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Alicia, Home Buyer in Houston, TX

Buying a forclosure

Asked by Alicia, Houston, TX Thu Sep 6, 2007

Looking at florclosure homes, I would like to know if the home needs repairs, what are the possibilities of getting a lower selling price from the bank?? Or, can I request that the repairs be done at the asking price?? I realize that the longer the home is vacant, the better of either of these, am I thinking correctly??

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The only addition I can give to this discussion is for you to somehow get into this home & bring an inspector with you. Don't dilly-dally with unanswered questions. As-is is just what is says.... so take all the precautions; and do not under any circumstances gamble.

You will be well rewarded if you do some homework first. Know your budget; both pre & post sale. In the absence of an inspection - expect the worst & plan accordingly: plumbing, roof, electrical, etc.

Good luck to you... I am excited & hope you enjoy the process. One last thing - please get the assistance of a professional - don't go it alone!
3 votes Thank Flag Link Thu Sep 6, 2007
I second Carrie.

One more thing - Be very careful of what Carrie said about 'AS IS', and that meant 'AS IS' in bank owned (REO) property.

REO properties not only are AS IS, they also don't come with disclosures. Since banks do not live in those properties and they usually assume the property or get the property at auctions, they do not have knowledge about the condition and what happened to the proprety and they are legally not reuqired to discolose anything.

They usually just want to get rid of the propery so they will not repair the property. So, negotiate the price if you can

Sylvia
2 votes Thank Flag Link Thu Sep 6, 2007
Sylvia Barry,…, Real Estate Pro in Marin, CA
MVP'08
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Alicia,
As a general rule, bank owned properties come as is. This means they will do no repairs. Your best bet is to try to get the price right for you. It really depends on how much the bank has vested in the property. They will be hard pressed to take a lower price that what is owed. If the property is represented by an agent or other entity contact them and try to negotiate the price you want. Depending on the status of the foreclosure, it could go to sheriff sale. If they bank does not get what they want at sheriff sale they will take it into inventory. Do you know what stage the home is in?
Web Reference: http://carriecrowell.com
2 votes Thank Flag Link Thu Sep 6, 2007
Another idea....get a home inspector to go through the home with you. If the inspector does not need to write up a formal report for you, it should cost arund $200....a small investment in the grand scheme of things.
Web Reference: http://www.cindihagley.com
1 vote Thank Flag Link Thu Sep 6, 2007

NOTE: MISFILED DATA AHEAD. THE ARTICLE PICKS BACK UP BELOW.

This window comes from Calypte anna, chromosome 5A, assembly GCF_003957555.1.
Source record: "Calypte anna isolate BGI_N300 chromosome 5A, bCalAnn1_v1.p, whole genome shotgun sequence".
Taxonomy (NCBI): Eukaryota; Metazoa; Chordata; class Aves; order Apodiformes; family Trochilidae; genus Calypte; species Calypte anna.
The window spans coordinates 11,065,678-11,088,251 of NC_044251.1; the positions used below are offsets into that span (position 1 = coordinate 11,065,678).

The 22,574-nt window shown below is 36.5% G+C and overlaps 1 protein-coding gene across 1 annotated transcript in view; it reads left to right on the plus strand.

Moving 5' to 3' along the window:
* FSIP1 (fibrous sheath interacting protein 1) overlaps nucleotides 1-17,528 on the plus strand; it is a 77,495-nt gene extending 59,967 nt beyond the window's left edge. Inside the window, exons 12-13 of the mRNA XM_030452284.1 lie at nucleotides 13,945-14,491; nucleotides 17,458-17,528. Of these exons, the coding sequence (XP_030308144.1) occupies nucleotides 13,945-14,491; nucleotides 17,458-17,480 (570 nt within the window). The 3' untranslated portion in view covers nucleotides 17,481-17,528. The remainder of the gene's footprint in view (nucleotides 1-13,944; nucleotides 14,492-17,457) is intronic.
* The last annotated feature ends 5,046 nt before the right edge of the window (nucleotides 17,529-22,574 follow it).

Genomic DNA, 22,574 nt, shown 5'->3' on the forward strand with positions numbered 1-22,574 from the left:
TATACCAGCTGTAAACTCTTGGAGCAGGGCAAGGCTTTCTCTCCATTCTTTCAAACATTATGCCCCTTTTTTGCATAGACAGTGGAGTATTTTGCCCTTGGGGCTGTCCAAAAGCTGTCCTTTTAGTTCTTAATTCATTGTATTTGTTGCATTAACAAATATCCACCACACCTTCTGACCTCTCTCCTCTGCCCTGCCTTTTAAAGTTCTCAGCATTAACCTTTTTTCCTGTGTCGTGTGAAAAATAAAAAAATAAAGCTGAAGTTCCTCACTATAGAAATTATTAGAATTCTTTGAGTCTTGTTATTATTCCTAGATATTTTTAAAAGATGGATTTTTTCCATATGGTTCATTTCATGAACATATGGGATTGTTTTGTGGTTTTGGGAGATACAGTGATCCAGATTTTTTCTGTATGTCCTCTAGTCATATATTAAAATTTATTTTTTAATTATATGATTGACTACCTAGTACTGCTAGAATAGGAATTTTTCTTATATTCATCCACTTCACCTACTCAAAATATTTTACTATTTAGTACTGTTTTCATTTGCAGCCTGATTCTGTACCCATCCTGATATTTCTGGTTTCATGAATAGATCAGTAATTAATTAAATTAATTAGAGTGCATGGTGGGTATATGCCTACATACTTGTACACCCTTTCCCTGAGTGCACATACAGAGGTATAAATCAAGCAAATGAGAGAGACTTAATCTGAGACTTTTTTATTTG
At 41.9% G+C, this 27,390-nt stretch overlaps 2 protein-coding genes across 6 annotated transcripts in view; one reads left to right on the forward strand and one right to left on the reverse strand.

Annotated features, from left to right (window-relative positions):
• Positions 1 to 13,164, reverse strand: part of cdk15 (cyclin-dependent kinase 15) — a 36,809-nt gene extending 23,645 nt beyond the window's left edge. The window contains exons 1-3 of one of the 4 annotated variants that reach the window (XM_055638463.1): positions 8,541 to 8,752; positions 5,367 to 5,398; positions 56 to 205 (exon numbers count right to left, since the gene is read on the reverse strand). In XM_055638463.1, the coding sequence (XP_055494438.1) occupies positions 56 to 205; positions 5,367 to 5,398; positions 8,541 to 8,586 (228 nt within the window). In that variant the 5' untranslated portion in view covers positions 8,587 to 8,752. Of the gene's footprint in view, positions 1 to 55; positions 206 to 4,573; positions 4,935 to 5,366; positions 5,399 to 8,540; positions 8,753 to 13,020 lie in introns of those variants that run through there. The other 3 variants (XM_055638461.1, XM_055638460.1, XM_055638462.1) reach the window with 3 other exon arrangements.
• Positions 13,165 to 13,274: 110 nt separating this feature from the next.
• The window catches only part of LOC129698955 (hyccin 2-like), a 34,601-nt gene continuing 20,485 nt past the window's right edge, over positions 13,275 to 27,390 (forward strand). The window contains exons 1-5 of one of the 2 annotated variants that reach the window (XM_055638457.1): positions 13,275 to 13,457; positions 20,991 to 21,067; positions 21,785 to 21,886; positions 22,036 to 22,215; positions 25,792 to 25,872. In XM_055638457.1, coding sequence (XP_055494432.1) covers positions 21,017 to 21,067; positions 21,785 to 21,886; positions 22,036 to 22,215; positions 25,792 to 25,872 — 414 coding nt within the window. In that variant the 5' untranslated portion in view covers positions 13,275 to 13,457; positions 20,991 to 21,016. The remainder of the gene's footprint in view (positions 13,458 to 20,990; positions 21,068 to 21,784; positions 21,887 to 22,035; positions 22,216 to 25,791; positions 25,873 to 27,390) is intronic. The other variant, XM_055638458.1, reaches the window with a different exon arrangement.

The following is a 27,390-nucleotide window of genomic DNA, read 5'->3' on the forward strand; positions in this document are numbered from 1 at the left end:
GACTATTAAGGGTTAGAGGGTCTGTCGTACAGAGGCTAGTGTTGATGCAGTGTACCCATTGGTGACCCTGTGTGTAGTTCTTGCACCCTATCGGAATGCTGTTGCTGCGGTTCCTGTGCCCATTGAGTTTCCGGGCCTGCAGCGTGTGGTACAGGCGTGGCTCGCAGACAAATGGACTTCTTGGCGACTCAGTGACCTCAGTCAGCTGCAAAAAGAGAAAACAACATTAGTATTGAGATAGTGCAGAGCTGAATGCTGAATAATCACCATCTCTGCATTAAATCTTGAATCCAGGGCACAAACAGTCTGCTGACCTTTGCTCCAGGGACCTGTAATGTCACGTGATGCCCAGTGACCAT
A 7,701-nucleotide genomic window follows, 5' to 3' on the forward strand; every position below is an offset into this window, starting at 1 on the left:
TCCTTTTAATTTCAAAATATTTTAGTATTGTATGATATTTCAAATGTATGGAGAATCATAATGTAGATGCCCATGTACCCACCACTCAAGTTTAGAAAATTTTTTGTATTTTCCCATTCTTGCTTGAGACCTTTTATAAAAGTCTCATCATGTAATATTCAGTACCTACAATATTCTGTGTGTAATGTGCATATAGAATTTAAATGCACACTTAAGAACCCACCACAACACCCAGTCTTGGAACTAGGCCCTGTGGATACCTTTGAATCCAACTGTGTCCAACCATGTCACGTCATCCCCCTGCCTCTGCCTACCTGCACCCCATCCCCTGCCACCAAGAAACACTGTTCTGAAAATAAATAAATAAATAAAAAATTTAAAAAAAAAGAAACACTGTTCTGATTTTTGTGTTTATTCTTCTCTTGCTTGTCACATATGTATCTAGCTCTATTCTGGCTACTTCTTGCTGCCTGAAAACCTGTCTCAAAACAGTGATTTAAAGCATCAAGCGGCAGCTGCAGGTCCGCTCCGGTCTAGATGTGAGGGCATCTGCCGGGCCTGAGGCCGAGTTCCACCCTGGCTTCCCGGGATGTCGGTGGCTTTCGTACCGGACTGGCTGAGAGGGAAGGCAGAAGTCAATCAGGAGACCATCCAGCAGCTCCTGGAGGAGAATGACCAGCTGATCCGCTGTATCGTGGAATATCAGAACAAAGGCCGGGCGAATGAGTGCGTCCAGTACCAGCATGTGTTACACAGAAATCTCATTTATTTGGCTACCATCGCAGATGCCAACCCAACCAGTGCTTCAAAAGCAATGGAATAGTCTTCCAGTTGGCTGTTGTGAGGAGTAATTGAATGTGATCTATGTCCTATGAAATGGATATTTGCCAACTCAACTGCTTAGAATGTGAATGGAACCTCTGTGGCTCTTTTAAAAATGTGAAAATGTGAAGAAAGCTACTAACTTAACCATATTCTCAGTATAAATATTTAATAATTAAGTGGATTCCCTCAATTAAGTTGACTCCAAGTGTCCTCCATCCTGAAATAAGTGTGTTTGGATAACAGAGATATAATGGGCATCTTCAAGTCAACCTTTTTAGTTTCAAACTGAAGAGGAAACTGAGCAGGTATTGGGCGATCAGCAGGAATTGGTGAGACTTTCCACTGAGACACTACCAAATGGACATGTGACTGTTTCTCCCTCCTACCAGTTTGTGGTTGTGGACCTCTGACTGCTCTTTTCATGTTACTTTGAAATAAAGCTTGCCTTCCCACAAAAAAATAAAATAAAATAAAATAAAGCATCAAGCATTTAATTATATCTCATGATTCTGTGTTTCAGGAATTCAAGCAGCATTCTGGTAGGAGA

The Hagley G…, Real Estate Pro in Pleasanton, CA
MVP'08
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Bank owned properties are sold As-is, so I wouldn't count on repairs being done. To be sure, ask your buyer's agent (if you have one) or call the listing agent and ask if the house is being sold AS-IS and then you'll know for sure.

As for the list price, it's usually negotiable. The banks flexibility is dependant on many factors such as other offers, time on market, market conditions and whether or not this particular lender likes to own real estate. Believe it or not, there are some institutions that hang onto these properties until the bitter end and others that seem to have no interest in owning a piece of real estate; they'd sooner have a write off then deal with repairs or code violations, etc.

Bottom line...the suggested list price of a bank-owned property typically takes into consideration what repairs are needed, but you should only offer what you're comfortable spending.
1 vote Thank Flag Link Thu Sep 6, 2007
Always do an inspection to determine repairs. The problem with foreclosures is that often utilities are off so it is tough to do inspections. Bank won't let you turn them on. They don't likely know if there are problems and disclose that that house is sold as is. So you need to factor that in when making the bid. They often won't do repairs. You can always request or bid anything you want, but they don't have to accept. You can often get a price lower than asking price from bank foreclosures. How much less is always a good question.
Web Reference: http://www.teamlynn.com
0 votes Thank Flag Link Fri Sep 7, 2007
Bruce Lynn, Real Estate Pro in Coppell, TX
MVP'08
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Most bank owned properties are purchase in their present condition without repairs and or warranties. It is a good idea to get a presale inspecition so you know what you are purchasing. You can factor that into the offering price when making the offer.
Web Reference: http://pamwinterbauer.com
0 votes Thank Flag Link Thu Sep 6, 2007
Pam Winterba…, Real Estate Pro in Danville, VA
MVP'08
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